Epistle: Brethren: It is written, that Abraham had two sons, the one by a bondmaid, the other by a freewoman. But he who was of the bondwoman was born after the flesh; but he of the freewoman was by promise. Which things are an allegory: for these are the two covenants; the one from the mount Sinai, which gendereth to bondage, which is Agar. For this Agar is mount Sinai in Arabia, and answereth to Jerusalem which now is, and is in bondage with her children. But that Jerusalem which is above is free, which is the mother of us all. For it is written, Rejoice, thou barren that bearest not; break forth and shout, thou that travailest not: for the desolate hath many more children than she who hath an husband. Now we, brethren, as Isaac was, are the children of promise. But as then he that was born after the flesh persecuted him that was born after the Spirit, even so it is now. Nevertheless what saith the Scripture? Cast out the bondwoman and her son: for the son of the bondwoman shall not be heir with the son of the freewoman. So then, brethren, we are not children of the bondwoman, but of the free: by the liberty wherewith Christ hath made us free. (Galatians 4.21-31)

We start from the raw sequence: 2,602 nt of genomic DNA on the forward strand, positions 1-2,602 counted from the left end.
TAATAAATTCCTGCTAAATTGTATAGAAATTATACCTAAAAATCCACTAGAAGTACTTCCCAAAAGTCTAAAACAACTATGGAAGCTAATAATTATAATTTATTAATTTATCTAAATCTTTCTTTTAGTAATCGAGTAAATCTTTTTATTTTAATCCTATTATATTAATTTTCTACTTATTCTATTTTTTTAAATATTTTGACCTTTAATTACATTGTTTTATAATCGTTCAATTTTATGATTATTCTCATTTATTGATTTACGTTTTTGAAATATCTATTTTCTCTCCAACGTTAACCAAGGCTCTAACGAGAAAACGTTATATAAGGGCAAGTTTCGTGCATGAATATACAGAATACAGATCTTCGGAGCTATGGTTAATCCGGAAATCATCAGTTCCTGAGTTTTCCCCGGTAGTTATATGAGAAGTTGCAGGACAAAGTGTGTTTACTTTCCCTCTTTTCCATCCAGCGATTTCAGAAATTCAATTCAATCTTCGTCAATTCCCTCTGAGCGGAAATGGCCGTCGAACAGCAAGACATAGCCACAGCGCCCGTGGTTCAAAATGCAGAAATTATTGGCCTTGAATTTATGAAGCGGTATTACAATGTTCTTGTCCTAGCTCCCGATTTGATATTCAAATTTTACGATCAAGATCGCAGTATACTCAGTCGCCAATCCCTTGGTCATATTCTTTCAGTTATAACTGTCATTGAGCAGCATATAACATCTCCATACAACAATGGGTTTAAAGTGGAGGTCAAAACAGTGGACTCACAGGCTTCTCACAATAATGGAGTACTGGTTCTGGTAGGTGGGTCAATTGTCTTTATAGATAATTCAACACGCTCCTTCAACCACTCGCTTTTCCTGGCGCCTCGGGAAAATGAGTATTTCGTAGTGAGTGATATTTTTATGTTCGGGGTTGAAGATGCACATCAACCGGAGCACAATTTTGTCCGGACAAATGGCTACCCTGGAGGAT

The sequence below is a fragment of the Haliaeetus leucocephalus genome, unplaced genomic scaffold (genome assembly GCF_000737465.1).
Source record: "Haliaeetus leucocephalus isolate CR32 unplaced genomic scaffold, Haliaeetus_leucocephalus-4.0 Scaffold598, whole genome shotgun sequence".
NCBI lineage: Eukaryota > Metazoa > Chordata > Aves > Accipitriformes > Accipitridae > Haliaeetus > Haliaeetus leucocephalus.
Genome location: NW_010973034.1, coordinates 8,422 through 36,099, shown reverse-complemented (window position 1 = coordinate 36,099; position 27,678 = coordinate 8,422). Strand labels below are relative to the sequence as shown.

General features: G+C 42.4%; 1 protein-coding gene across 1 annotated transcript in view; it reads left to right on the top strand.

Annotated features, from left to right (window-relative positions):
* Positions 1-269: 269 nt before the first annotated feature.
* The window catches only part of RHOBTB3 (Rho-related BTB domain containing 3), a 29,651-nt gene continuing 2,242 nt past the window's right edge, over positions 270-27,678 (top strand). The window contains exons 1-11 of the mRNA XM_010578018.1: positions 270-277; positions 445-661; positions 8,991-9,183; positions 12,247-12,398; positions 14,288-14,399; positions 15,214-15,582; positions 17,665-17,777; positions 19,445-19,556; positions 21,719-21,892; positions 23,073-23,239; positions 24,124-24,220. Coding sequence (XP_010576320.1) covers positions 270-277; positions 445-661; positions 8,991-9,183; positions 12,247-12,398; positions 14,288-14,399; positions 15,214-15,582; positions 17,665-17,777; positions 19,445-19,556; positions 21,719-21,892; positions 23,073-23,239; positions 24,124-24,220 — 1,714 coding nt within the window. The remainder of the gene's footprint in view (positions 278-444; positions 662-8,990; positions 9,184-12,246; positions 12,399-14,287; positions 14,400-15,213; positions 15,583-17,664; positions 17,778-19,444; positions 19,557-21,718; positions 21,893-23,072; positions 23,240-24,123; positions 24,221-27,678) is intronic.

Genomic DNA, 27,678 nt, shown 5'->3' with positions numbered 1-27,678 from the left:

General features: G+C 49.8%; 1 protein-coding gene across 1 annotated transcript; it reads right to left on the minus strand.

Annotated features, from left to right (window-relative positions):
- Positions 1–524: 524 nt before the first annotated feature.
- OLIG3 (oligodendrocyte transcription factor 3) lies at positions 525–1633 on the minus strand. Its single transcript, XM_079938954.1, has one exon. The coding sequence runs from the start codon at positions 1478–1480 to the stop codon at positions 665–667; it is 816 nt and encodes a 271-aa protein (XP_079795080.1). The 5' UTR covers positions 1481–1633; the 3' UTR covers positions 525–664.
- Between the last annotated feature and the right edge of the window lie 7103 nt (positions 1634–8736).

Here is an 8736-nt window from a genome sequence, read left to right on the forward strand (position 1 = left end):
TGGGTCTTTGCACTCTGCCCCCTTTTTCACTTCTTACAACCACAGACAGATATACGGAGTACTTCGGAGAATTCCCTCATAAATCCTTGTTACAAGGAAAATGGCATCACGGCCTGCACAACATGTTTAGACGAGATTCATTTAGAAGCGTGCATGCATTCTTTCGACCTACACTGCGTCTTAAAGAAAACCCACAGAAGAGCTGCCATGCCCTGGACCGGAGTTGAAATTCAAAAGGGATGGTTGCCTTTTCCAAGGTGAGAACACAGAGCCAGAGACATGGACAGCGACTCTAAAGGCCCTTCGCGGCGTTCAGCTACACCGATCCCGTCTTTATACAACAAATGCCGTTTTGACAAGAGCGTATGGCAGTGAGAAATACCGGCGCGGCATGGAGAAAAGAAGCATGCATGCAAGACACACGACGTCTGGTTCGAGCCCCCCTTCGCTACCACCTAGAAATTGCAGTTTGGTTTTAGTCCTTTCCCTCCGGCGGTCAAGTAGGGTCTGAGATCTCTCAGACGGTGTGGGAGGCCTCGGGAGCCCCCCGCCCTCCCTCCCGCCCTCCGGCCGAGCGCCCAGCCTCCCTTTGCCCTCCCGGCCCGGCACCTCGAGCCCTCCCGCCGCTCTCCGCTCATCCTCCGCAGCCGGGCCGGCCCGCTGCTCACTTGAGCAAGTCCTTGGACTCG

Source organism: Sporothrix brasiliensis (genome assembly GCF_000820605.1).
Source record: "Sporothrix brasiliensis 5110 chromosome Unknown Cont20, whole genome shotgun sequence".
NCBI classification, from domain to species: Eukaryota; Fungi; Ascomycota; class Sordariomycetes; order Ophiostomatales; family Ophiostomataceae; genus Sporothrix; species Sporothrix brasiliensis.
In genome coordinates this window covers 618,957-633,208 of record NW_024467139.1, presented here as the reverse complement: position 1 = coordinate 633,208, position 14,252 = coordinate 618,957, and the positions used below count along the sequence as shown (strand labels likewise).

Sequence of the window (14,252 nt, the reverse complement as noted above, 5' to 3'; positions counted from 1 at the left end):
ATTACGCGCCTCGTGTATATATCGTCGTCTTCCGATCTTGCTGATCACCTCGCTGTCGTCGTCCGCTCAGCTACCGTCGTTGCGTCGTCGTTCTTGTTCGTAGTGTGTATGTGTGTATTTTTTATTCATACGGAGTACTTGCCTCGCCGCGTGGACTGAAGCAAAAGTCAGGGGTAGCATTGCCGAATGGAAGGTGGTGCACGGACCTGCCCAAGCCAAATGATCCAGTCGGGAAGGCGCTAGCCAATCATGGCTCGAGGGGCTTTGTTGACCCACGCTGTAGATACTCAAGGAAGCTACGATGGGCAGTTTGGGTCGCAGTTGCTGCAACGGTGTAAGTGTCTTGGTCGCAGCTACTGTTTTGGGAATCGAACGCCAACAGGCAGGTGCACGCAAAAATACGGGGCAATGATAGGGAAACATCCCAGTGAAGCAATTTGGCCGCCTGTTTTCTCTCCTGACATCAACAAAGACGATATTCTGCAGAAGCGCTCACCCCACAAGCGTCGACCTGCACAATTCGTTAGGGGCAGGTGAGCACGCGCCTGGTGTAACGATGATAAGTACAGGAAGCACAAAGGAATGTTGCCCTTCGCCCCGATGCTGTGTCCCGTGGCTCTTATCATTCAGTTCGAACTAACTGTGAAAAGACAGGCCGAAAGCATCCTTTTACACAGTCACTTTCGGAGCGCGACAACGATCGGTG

Tract (Ps. 125): They that put their trust in the Lord shall be even as the mount Sion: which may not be removed, but standeth fast for ever. The hills stand about Jerusalem: even so standeth the Lord round about his people, from this time forth for evermore.